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Duty to Preserve Confidential Information

15 January, 2016 - 09:35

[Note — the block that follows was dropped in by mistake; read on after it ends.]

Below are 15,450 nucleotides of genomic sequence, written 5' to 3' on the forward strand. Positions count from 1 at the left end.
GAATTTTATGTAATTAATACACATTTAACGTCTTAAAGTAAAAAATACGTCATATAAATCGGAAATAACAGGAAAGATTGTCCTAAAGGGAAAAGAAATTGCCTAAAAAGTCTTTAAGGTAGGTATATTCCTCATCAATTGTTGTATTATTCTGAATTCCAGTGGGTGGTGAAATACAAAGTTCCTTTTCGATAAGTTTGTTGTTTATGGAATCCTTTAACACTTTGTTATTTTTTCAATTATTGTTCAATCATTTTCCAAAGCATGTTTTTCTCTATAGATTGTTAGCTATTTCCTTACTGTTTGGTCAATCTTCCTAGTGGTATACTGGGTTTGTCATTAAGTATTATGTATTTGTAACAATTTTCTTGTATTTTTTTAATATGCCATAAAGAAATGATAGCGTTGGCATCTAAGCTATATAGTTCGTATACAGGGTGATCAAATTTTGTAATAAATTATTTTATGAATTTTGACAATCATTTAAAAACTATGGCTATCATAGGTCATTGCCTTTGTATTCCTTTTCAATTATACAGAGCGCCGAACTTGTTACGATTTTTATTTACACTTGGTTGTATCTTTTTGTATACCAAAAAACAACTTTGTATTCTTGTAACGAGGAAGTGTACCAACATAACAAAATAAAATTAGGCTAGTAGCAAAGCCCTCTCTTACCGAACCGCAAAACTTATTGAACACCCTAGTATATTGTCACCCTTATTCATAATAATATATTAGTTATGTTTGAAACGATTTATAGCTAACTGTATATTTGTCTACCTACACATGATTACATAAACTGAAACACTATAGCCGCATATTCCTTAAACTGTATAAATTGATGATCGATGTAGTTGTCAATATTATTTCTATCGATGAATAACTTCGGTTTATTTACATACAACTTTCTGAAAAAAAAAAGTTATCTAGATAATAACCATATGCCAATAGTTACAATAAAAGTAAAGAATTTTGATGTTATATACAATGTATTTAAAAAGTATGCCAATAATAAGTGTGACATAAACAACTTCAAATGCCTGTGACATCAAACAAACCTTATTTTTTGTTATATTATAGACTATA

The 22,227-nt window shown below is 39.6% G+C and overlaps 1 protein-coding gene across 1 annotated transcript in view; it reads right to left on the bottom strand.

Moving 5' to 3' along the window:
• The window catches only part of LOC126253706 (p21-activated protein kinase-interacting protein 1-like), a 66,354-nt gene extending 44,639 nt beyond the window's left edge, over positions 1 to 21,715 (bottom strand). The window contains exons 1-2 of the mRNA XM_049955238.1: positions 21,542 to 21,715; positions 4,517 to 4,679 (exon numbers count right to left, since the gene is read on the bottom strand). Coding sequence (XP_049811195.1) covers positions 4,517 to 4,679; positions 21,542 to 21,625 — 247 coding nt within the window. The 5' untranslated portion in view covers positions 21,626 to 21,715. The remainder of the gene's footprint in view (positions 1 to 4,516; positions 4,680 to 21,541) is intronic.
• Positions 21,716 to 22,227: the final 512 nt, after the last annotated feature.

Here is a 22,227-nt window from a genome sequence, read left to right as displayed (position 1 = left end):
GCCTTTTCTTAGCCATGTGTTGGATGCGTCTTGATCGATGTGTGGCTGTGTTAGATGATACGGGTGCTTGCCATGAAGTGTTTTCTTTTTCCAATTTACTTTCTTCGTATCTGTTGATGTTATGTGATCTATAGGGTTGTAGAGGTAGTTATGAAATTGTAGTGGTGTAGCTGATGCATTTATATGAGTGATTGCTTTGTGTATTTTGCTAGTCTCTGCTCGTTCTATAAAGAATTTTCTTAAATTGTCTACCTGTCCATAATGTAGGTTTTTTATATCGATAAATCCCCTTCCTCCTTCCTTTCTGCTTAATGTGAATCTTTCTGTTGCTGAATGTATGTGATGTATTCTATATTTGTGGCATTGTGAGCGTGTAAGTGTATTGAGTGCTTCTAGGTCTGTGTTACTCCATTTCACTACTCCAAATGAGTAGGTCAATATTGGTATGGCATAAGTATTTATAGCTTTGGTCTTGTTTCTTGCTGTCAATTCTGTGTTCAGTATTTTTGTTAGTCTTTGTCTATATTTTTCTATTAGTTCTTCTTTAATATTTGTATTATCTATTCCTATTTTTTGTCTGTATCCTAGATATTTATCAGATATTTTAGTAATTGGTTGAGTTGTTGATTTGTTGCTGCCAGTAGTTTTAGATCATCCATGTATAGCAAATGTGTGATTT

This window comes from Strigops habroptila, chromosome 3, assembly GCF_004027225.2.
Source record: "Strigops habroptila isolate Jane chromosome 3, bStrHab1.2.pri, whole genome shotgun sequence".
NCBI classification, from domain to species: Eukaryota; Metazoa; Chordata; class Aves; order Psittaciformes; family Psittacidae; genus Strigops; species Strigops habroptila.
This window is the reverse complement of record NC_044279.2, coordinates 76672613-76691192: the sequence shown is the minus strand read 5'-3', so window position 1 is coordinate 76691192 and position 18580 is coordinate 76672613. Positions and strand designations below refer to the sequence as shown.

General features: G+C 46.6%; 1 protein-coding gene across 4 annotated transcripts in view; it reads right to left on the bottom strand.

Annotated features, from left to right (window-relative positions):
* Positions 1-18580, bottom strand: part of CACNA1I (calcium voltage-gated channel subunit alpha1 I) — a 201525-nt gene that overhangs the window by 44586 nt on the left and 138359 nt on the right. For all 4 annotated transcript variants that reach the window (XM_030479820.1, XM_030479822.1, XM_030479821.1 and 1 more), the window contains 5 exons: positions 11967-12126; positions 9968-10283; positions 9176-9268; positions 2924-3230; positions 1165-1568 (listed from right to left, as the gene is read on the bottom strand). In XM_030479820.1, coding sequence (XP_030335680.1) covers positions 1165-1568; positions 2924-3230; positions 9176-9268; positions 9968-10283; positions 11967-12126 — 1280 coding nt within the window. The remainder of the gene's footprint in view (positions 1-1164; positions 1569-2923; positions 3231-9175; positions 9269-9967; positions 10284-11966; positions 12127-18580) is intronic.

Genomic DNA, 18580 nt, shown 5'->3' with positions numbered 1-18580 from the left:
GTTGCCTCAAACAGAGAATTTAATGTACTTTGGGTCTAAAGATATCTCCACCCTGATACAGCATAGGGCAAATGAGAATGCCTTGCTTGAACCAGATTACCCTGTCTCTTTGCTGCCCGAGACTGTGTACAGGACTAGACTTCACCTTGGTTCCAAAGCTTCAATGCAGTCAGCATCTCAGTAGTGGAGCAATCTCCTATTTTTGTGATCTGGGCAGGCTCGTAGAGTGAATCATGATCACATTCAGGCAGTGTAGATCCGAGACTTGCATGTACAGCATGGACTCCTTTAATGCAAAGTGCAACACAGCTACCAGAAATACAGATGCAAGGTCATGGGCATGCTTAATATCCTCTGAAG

To further his objectives, a principal will usually need to reveal a number of secrets to his agent—how much he is willing to sell or pay for property, marketing strategies, and the like. Such information could easily be turned to the disadvantage of the principal if the agent were to compete with the principal or were to sell the information to those who do. The law therefore prohibits an agent from using for his own purposes or in ways that would injure the interests of the principal, information confidentially given or acquired. This prohibition extends to information gleaned from the principal though unrelated to the agent’s assignment: “[A]n agent who is told by the principal of his plans, or who secretly examines books or memoranda of the employer, is not privileged to use such information at his principal’s expense.” 1Nor may the agent use confidential information after resigning his agency. Though he is free, in the absence of contract, to compete with his former principal, he may not use information learned in the course of his agency, such as trade secrets and customer lists. Breach of Fiduciary Duty , Bacon v. Volvo Service Center, Inc., deals with an agent’s breach of the duty of confidentiality.